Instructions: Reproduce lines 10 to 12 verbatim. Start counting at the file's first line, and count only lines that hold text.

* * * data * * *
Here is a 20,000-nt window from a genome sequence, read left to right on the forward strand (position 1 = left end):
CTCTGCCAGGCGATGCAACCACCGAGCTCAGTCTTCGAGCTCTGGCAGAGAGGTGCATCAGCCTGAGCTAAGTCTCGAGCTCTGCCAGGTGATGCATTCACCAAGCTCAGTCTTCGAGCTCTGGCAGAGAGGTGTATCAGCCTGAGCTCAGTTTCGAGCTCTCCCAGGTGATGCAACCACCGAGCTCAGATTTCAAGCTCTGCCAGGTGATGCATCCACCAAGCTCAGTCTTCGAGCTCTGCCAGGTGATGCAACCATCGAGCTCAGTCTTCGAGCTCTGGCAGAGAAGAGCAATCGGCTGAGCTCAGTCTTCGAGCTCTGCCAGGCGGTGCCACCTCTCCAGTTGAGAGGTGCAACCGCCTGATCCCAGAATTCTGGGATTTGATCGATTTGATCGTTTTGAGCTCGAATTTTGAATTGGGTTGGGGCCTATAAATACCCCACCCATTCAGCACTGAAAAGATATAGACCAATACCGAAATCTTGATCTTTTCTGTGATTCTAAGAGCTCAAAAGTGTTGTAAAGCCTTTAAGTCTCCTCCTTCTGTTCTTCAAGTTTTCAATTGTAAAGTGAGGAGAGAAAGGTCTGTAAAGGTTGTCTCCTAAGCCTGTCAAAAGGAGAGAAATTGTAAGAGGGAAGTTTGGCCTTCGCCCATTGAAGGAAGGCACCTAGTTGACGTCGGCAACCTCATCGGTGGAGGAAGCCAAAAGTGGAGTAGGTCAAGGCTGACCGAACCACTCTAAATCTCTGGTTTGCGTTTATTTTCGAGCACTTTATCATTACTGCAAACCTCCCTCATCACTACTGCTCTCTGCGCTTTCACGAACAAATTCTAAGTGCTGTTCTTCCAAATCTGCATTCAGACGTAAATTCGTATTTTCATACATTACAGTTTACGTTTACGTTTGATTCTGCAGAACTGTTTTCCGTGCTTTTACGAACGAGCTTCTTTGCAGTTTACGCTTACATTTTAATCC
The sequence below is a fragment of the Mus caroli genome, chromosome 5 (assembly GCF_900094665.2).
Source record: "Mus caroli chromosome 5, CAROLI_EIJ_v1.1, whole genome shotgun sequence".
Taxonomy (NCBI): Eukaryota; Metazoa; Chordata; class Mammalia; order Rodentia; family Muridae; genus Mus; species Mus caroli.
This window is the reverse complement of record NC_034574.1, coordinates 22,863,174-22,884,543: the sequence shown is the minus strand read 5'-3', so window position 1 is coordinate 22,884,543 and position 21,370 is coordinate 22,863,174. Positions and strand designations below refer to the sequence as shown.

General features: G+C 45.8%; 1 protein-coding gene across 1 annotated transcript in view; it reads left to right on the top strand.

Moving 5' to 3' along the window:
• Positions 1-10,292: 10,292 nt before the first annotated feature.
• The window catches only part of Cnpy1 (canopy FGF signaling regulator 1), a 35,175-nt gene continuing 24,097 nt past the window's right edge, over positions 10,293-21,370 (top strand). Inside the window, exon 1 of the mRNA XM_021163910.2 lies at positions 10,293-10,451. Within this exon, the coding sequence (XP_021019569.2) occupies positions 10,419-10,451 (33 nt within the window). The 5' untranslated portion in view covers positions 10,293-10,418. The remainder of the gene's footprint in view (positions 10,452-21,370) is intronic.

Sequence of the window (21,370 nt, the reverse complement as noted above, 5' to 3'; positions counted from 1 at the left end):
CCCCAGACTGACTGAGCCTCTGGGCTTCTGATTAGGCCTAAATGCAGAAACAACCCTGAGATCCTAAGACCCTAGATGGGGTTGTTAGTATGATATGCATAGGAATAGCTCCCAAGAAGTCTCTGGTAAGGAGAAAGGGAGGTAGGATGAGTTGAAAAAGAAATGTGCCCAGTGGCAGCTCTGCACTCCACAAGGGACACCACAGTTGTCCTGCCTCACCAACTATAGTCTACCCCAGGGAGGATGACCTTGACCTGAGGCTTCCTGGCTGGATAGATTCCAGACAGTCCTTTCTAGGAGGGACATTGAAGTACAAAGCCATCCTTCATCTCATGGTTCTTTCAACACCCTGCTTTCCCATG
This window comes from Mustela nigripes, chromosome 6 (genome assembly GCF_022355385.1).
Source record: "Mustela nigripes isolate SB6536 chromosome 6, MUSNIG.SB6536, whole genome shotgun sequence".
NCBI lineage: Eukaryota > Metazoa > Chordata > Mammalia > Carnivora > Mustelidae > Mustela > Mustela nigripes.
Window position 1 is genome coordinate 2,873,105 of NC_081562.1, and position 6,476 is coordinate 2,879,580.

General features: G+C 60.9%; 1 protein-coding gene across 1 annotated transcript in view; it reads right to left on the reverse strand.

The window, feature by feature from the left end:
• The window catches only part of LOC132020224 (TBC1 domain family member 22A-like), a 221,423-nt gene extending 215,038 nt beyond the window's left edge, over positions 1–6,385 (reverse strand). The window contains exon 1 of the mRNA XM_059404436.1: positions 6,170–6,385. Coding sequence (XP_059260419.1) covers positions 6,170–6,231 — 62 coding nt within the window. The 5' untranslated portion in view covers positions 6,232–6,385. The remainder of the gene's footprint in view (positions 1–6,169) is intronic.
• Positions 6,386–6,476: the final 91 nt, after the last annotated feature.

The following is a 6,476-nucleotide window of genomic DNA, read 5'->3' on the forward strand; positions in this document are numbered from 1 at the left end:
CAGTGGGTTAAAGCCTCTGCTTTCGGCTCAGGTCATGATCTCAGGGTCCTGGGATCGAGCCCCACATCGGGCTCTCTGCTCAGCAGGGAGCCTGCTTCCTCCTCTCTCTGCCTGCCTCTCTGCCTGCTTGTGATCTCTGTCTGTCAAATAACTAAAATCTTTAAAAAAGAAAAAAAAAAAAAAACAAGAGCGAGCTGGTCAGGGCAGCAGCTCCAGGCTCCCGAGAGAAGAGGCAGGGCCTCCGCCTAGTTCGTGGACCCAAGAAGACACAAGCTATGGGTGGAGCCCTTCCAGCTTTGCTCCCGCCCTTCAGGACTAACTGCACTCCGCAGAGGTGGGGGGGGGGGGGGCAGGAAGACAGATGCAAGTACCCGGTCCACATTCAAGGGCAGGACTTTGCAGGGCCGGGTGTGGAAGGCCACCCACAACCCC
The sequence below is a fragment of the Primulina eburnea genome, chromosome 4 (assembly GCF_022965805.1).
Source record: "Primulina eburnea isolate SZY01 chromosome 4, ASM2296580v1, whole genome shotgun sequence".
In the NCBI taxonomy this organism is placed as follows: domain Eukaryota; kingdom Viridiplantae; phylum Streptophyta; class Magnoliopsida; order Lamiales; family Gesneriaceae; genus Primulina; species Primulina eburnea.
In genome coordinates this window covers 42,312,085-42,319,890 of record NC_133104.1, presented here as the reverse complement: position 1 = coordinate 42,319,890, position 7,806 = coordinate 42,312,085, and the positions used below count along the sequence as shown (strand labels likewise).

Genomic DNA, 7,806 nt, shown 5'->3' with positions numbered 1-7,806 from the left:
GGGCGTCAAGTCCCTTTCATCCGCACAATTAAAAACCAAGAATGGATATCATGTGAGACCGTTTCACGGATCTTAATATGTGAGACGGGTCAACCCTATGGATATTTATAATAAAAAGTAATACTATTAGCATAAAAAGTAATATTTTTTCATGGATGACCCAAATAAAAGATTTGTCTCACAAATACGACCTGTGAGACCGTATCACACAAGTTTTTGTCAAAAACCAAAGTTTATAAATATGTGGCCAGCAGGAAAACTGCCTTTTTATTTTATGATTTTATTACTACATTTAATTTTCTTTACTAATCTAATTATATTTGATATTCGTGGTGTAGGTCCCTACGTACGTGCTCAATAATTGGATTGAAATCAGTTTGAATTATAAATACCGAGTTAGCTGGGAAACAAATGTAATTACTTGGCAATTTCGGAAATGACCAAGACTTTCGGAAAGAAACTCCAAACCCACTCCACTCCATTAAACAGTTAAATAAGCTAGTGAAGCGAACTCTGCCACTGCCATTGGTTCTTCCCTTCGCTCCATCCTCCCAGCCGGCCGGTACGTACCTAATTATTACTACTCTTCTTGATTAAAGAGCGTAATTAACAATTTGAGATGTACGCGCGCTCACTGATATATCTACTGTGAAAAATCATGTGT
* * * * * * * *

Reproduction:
• The window catches only part of Cnpy1 (canopy FGF signaling regulator 1), a 35,175-nt gene continuing 24,097 nt past the window's right edge, over positions 10,293-21,370 (top strand). Inside the window, exon 1 of the mRNA XM_021163910.2 lies at positions 10,293-10,451. Within this exon, the coding sequence (XP_021019569.2) occupies positions 10,419-10,451 (33 nt within the window). The 5' untranslated portion in view covers positions 10,293-10,418. The remainder of the gene's footprint in view (positions 10,452-21,370) is intronic.

Sequence of the window (21,370 nt, the reverse complement as noted above, 5' to 3'; positions counted from 1 at the left end):
CCCCAGACTGACTGAGCCTCTGGGCTTCTGATTAGGCCTAAATGCAGAAACAACCCTGAGATCCTAAGACCCTAGATGGGGTTGTTAGTATGATATGCATAGGAATAGCTCCCAAGAAGTCTCTGGTAAGGAGAAAGGGAGGTAGGATGAGTTGAAAAAGAAATGTGCCCAGTGGCAGCTCTGCACTCCACAAGGGACACCACAGTTGTCCTGCCTCACCAACTATAGTCTACCCCAGGGAGGATGACCTTGACCTGAGGCTTCCTGGCTGGATAGATTCCAGACAGTCCTTTCTAGGAGGGACATTGAAGTACAAAGCCATCCTTCATCTCATGGTTCTTTCAACACCCTGCTTTCCCATG